Medical: We as a community can educate and "reskill" ourselves better about medical science and practice than we generally do, and this should be a focus, but also we need to focus on retaining talent and expertise in this field. One can imagine that good doctors will be in high demand, and ultimately it will be up to the community to attract such talent to live locally. Lastly, alternative medicine and medical supplies, obtainable locally, may be needed to substitute in case of medical shortages.

Housing: Clapboard homes were never built to last long, but rather to make their builders a tidy profit. One by one they will fall down. This is a big reskilling and community-enriching opportunity, as we use natural alternative resources to recreate our habitats.

Water & food: Big challenges here on the front range, but they can be met if laws get rewritten (allowing rain water catchment, a huge one) and priorities shift (acquisition of farmlands for citizenry to grow their own food, combined with re-thinking residential property to grow as much food on as possible.)
There are of course several large-scale trends affecting our community. Among the most important are climate change and increasing scarcity of natural resources used by modern civilization.

The climate is warming due to excess pollution in the form of greenhouse gases (carbon dioxide among the most prominent). This has already resulted in an increase in wildfires, stressing of plant and animal populations, extreme weather, and limits on water supply for domestic and agricultural use. Our region may eventually become a desert like the Sahara unless drastic action is taken now to limit it.

We tend to focus on diminishing supplies of fossil fuels, most prominently oil (which we will need to stop using anyway because of its contribution to global warming), but other natural resources are also on a path to becoming scarce in our lifetimes that include soil, fresh water, and metal.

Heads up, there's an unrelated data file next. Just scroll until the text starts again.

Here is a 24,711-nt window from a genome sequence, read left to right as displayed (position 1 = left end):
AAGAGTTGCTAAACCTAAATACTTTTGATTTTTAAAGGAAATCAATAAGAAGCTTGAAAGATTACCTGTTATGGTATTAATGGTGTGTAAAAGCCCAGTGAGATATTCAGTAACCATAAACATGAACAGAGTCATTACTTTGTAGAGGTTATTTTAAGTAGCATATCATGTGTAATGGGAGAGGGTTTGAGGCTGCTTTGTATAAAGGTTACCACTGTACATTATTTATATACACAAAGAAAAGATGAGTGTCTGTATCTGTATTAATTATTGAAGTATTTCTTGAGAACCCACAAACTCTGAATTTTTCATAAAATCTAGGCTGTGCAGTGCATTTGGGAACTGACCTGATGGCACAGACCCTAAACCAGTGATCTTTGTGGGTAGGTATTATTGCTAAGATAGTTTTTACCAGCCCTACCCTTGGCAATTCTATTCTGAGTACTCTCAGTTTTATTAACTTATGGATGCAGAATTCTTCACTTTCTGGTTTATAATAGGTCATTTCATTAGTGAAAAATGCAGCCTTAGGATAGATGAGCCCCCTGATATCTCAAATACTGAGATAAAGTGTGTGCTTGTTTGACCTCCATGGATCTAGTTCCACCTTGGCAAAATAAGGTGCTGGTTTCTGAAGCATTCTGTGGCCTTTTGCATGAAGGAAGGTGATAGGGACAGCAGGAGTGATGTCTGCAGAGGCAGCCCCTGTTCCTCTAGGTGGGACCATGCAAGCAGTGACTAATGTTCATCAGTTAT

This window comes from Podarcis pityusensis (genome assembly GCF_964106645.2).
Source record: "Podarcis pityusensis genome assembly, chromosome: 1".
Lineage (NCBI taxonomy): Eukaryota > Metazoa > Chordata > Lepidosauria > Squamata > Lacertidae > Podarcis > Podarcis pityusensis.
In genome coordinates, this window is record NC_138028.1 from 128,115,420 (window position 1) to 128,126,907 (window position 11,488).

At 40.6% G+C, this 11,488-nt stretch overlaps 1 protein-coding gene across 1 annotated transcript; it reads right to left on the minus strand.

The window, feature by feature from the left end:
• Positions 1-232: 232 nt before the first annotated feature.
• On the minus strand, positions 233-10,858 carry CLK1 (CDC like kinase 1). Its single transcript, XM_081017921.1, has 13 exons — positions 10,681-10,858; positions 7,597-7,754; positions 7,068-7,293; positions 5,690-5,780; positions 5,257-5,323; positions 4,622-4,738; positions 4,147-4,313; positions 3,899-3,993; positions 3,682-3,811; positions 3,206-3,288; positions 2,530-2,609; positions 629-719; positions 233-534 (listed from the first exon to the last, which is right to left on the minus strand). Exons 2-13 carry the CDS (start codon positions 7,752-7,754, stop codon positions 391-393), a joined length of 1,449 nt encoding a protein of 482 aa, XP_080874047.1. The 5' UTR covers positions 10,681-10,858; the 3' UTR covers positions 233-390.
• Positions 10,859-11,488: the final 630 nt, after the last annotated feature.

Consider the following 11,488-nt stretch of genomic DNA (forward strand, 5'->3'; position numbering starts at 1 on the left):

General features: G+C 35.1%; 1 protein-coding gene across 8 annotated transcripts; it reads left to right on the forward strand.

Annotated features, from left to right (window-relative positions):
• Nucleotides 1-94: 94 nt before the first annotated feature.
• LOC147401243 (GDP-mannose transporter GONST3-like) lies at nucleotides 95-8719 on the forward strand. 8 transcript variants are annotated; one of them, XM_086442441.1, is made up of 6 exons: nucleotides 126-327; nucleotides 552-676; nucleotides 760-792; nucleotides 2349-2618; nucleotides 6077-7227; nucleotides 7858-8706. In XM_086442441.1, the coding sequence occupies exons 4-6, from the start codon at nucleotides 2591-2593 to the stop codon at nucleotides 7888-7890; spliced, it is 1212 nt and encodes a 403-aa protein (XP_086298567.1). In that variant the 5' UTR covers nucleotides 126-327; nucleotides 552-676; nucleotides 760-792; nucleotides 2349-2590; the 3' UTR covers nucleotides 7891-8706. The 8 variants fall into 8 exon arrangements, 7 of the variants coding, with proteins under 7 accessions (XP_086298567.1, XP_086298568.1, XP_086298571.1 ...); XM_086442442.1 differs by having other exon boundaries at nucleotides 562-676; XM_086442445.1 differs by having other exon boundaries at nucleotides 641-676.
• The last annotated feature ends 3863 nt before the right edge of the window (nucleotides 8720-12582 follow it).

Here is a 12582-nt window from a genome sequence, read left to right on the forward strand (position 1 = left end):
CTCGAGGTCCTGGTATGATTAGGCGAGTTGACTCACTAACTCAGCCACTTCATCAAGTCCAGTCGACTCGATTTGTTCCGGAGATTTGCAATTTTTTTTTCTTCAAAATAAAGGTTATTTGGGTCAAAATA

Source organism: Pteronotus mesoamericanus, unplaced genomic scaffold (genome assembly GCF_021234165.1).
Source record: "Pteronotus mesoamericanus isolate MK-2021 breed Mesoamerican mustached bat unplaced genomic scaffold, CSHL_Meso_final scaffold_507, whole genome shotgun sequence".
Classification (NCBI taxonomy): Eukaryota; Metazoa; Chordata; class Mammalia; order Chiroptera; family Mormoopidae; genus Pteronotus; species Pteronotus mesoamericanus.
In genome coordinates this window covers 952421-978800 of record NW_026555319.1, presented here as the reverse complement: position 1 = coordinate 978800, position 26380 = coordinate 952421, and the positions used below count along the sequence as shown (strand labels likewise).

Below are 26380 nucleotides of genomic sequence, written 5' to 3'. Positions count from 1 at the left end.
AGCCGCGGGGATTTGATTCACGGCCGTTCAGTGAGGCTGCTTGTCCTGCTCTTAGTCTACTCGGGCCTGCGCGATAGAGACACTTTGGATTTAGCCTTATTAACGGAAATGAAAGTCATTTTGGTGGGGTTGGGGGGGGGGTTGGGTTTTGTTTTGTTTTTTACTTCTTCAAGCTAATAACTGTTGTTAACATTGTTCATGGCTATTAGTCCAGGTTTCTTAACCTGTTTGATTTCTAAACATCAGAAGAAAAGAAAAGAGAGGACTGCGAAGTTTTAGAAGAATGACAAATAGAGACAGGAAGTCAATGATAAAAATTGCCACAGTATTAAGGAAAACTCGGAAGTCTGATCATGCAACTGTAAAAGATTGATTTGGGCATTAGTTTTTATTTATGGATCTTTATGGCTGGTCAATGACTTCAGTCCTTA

There is no disputing that our current system depletes certain resources but I think of that as incentive to change the system. When we think in terms of what is required for human beings to thrive, resources are not scarce.

It actually takes very little to maintain a human being. It takes a certain number of calories, vitamins and minerals every day, clean water, the ability to keep one's body temperature within a certain range. After that, what is a life worth living? - health - intellectual stimulation - material comforts - distractions?


Once we recognize that this is the purpose of human systems - to provide what is needed for humans to thrive - we can set about creating the systems that accomplish that - and resources are not a limitation on our capacity to do that.
In my comment I referred explicitly to "modern civilization," which depends on all of the things I mentioned.

My own research suggests that the mass of material the world consumes is proportional to the minimum number of interactions between all the people in the population. What you've called "bridges" may well be exchanges of material (resources), or at least the amount of energy needed to enable the interaction. If so, then we are presently consuming what we need to support a world-wide community. To change this, we would have to either reduce the size of the population or create smaller, totally isolated populations that are limited to what they can find locally (which is sure to result in at least some casualties, as some people find themselves in regions that are not endowed with even the most basic of resources for survival).